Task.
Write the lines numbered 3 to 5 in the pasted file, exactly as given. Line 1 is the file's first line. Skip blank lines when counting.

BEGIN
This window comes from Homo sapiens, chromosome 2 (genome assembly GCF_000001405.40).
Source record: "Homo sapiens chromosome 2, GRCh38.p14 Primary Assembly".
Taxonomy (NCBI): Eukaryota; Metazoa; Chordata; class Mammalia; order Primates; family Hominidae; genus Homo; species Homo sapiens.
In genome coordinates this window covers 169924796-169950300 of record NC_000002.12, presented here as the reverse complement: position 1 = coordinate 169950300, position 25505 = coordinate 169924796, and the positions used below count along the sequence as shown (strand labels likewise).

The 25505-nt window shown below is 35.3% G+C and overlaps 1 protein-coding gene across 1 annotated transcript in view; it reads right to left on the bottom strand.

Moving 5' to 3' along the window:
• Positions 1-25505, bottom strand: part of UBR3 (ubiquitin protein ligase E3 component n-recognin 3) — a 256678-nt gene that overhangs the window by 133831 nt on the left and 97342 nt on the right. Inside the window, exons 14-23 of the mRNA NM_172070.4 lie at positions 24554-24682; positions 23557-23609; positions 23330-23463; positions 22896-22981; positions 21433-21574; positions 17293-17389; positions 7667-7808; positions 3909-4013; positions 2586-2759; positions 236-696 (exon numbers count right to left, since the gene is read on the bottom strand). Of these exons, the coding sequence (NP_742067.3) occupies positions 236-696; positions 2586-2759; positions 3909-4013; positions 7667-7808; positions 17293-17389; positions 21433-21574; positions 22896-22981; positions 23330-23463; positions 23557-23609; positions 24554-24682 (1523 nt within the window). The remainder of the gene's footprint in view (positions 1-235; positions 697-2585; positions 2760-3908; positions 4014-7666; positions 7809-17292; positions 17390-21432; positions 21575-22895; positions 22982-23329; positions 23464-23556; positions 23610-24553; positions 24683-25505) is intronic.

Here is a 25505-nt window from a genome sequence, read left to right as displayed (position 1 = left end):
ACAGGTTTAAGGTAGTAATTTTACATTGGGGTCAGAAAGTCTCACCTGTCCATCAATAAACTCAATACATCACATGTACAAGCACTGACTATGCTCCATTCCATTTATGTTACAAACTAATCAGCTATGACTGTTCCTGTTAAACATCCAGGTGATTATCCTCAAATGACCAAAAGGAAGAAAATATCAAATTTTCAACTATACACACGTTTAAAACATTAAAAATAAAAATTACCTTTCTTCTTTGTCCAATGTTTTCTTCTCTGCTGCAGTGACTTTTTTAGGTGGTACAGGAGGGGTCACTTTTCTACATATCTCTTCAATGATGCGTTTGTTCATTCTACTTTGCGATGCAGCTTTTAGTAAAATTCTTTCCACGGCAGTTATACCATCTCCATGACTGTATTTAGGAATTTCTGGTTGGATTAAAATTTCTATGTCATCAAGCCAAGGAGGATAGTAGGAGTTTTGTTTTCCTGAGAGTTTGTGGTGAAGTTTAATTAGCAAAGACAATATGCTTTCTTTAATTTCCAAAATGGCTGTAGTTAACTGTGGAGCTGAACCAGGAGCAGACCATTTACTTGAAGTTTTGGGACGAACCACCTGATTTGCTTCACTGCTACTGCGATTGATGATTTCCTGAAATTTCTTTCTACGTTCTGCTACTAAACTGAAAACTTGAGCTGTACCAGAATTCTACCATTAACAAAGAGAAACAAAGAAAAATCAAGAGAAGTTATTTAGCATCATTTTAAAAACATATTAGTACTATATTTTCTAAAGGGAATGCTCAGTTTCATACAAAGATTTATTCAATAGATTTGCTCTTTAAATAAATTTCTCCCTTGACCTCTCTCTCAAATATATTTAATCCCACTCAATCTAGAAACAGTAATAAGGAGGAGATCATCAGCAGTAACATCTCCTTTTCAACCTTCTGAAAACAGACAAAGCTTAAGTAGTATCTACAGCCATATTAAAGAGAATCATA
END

Taxonomy (NCBI): Eukaryota; Metazoa; Chordata; class Mammalia; order Primates; family Hominidae; genus Homo; species Homo sapiens.
In genome coordinates this window covers 169924796-169950300 of record NC_000002.12, presented here as the reverse complement: position 1 = coordinate 169950300, position 25505 = coordinate 169924796, and the positions used below count along the sequence as shown (strand labels likewise).

The 25505-nt window shown below is 35.3% G+C and overlaps 1 protein-coding gene across 1 annotated transcript in view; it reads right to left on the bottom strand.